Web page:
We pay too little attention to the reserve power of the people to take care of themselves. We are too solicitous for government intervention, on the theory, first, that the people themselves are helpless, and second, that the government has superior capacity for action. Often times both of these conclusions are wrong – Calvin Coolidge
In times of extreme hardship people often become increasingly innovative. I’ve witnessed this first hand during my twenty-year career in international development, spent mostly in Africa.
But this particular problem is much closer to home. The global economic crisis has hit hard, leading to austerity measures in many countries – particularly Europe – which have only hit harder. People are finding themselves with less and less cash in their pockets, and in countries such as Greece, many have turned to an age-old method of exchange – bartering. Small-scale local currencies and time banks have also sprung up. And it’s this – how communities react to economic shocks – that interests me.
Money, as a concept, is hard to pin down. Even economists and bankers – the people you’d expect to know – struggle to agree on it. It’s no surprise we’re in a mess. Of course, it wouldn’t matter if money – or the world economic system – was something we could choose to opt out of. But neither is an option for the vast majority of us, at least not for now. So, in the meantime the solution lies in us developing a better relationship with money, rethinking our role and personal value in a globalised society, developing a richer ecosystem of exchange (not simply defaulting to cash, as we do now), and remaking connections many of us have lost – with local businesses, local resources, and each other.
In short, it’s about how we work and play better together, how we adapt to future shocks (given many appear increasingly unavoidable), and how we build more resilient communities. As Andrew Zolli reminds us:
Today, precisely because the world is so increasingly out of balance, the sustainability regime is being quietly challenged, not from without, but from within. Among a growing number of scientists, social innovators, community leaders, nongovernmental organisations, philanthropies, governments and corporations, a new dialogue is emerging around a new idea, resilience: How to help vulnerable people, organisations and systems persist, perhaps even thrive, amid unforeseeable disruptions. Where sustainability aims to put the world back into balance, resilience looks for ways to manage in an imbalanced world
There’s little doubt that the world is unbalanced, with a broken economic system at the heart of it. Those who work within this system, or champion it, find it increasingly difficult to defend. One thing that helps them is that many of us have very short memories. Within a few years, we’ll likely be back in a boom cycle, and most people will have forgotten how bad it felt, and how destructive it was, being at the bottom.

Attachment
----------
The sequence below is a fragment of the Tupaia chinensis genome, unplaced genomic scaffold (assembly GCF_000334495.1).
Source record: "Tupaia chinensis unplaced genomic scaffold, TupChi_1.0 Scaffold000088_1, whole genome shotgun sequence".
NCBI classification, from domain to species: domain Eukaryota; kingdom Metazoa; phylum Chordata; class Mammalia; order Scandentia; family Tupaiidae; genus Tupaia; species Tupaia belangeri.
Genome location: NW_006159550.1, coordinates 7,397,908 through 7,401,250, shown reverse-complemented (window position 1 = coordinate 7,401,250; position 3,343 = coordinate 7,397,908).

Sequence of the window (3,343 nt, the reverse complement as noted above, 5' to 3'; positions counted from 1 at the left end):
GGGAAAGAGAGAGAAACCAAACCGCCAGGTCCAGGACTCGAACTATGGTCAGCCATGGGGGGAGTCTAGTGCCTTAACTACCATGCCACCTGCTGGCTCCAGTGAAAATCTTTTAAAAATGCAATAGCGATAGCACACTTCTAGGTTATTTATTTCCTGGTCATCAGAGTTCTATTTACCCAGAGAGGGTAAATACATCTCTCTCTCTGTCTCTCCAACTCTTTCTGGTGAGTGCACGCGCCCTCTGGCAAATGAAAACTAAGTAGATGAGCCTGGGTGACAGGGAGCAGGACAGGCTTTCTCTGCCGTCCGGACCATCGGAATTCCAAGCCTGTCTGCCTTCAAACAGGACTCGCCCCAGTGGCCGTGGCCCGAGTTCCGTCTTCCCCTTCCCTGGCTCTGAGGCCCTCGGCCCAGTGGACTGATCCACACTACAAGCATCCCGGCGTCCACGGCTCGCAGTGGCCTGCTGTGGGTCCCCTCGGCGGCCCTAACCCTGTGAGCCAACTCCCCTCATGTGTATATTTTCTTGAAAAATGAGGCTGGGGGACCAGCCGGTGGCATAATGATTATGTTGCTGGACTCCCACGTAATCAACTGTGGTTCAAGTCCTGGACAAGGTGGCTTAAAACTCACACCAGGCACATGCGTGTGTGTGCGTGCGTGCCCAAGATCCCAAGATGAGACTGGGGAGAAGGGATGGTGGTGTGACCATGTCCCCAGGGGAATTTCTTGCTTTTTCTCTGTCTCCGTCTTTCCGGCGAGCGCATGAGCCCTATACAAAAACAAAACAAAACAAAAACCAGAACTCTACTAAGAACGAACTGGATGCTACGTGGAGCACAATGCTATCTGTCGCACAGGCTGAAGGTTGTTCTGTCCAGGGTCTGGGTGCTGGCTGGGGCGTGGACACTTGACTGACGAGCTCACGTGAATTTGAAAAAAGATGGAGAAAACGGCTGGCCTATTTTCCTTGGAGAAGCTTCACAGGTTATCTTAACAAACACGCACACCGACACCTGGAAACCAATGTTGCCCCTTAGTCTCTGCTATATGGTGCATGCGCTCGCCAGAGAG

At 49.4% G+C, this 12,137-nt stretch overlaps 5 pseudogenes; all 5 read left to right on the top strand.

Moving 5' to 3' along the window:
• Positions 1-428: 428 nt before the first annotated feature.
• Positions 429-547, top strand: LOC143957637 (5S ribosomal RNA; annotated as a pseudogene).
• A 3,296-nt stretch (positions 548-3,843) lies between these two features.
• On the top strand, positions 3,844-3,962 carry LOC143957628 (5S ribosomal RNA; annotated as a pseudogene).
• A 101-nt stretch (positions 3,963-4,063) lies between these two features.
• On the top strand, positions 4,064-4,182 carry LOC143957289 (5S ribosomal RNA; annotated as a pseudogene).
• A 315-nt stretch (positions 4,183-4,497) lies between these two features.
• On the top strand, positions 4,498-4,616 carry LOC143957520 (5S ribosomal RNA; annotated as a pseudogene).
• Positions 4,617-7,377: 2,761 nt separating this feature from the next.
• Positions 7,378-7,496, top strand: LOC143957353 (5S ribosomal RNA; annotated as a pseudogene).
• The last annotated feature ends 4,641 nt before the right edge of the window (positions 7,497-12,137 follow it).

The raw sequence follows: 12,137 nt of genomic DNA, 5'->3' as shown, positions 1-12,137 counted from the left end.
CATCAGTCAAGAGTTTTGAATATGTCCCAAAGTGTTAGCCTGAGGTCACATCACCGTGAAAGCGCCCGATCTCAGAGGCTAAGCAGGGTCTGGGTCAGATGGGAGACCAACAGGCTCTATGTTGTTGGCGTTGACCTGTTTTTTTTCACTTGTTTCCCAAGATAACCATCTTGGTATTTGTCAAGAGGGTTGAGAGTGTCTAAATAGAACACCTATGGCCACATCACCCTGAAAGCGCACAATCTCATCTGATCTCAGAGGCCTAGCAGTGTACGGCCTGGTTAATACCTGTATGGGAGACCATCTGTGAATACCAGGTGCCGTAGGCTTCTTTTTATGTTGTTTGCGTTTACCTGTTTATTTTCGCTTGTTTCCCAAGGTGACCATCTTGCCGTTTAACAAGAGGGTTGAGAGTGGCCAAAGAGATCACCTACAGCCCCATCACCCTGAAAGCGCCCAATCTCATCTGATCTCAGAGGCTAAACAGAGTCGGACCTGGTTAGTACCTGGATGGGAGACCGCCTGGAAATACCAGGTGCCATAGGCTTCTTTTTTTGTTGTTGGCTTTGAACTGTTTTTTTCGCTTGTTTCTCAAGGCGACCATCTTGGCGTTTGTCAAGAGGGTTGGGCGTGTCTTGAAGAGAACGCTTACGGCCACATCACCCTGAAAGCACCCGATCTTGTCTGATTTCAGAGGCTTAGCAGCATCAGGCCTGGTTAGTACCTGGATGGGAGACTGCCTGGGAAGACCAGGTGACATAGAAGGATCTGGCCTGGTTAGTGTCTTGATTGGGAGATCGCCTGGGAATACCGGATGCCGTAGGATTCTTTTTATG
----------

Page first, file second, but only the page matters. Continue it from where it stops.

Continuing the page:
But not everyone.
Some want to change the system and work at it in good times and bad, and these are the people I’m focused on with my latest project, Means of Exchange. Means of Exchange aims to tie together efforts by local activists and individuals around the world and share stories of how their communities are fighting back. At its core, it looks at how a combination of everyday technologies and human ingenuity can democratise opportunities for economic self-sufficiency and promote a return to local resource use. Its online community seeks to bring people together, help encourage new thinking, build and scale the use of new tools, and take a fresh look at the public messaging behind local economic empowerment schemes to make them more inclusive, simple, relevant, fun and engaging.
And these are the kinds of things we’re talking about.
During the Summer Olympics in London last year, Means of Exchange launched its first ‘tool’ –CashMobbers – promoting a new and innovative way for people to support local business. Cash mobs devise their name from ‘flash mobs’, and are typically organised over social media, encouraging people to meet others at a predetermined local business at a predetermined time, where they all agree to spend a small amount of money.
In just a couple of hours during our Cash Mobbers launch event at a bookshop in Hackney, London, several dozen people showed up and helped the store hit its highest day of sales for a year. The buzz created by social media drove people to attend, partly out of excitement, partly out of curiosity, partly out of a desire to see something positive happen on their high street. The event was picked up by the Financial Times, Daily Telegraph, Huffington Post and other international media. Since then, regular cash mobs have started taking place across London and other parts of the UK as the idea spreads.
It’s still early days, but these are the kinds of ideas Means of Exchange seeks to help develop, promote and spread. Whether it’s supporting a local business, buying local goods, helping a neighbour or swapping unwanted goods, it’s crucial that the activities which drive and promote better sharing, support and co-operation are fun, bring in new people, make good use of new technology and serve to educate and inspire our wider communities to action.
Ken Banks is an innovator, mentor, anthropologist, National Geographic Emerging Explorer and Founder of kiwanja.net, FrontlineSMS and Means of Exchange. He writes about how mobile phones and appropriate technologies can be used throughout the world to improve, enrich, and empower billions of lives. You can read all his posts, visit his website, or follow him on Twitter.